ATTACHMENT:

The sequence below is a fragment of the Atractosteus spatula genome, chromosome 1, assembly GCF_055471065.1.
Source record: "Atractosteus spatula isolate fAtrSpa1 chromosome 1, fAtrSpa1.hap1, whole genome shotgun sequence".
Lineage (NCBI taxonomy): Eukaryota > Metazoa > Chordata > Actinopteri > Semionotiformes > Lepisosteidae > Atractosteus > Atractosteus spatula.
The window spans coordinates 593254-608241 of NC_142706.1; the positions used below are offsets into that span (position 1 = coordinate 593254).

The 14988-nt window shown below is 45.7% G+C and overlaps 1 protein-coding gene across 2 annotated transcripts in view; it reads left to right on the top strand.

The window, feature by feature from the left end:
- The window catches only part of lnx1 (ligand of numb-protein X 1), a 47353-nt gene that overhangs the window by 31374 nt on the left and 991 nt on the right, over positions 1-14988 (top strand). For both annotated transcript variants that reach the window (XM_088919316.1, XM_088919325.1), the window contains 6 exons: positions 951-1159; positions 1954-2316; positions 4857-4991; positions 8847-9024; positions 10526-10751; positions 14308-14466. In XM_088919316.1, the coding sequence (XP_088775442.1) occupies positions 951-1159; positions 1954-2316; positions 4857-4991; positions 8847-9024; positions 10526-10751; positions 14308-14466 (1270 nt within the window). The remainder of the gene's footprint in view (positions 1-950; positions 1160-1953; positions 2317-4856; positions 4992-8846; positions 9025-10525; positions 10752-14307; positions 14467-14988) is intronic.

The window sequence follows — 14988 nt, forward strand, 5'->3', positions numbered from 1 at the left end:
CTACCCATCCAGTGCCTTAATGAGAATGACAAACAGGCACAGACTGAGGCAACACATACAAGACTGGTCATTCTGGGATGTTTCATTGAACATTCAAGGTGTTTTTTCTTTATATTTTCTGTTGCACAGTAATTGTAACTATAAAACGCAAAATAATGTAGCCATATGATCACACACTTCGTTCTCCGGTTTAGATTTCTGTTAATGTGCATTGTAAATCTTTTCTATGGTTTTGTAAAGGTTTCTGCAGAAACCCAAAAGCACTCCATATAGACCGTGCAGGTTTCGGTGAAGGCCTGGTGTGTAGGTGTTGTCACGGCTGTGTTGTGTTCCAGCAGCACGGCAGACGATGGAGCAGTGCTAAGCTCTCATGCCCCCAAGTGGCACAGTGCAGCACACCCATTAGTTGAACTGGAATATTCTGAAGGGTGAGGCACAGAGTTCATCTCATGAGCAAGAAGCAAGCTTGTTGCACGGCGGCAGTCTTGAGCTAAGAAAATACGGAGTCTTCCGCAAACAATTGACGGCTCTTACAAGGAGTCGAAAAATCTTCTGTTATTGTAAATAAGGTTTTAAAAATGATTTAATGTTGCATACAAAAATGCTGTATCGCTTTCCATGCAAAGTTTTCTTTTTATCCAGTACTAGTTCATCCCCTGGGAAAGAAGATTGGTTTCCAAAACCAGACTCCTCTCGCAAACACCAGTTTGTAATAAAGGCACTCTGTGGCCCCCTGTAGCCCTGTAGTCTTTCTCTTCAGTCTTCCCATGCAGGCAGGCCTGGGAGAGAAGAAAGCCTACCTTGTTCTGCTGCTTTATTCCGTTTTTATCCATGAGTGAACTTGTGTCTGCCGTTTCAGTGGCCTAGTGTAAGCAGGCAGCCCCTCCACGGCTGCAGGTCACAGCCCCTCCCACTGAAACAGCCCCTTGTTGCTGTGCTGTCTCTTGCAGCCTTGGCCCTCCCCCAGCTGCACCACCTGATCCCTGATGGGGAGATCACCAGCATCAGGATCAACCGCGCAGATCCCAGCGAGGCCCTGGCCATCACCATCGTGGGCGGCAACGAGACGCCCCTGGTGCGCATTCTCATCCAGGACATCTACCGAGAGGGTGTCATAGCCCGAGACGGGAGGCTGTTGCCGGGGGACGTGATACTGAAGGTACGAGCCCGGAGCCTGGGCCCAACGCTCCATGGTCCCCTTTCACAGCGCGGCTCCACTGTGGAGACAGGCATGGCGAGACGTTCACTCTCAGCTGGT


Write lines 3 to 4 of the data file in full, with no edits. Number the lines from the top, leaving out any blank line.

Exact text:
Lineage (NCBI taxonomy): Eukaryota > Metazoa > Chordata > Actinopteri > Semionotiformes > Lepisosteidae > Atractosteus > Atractosteus spatula.
The window spans coordinates 593254-608241 of NC_142706.1; the positions used below are offsets into that span (position 1 = coordinate 593254).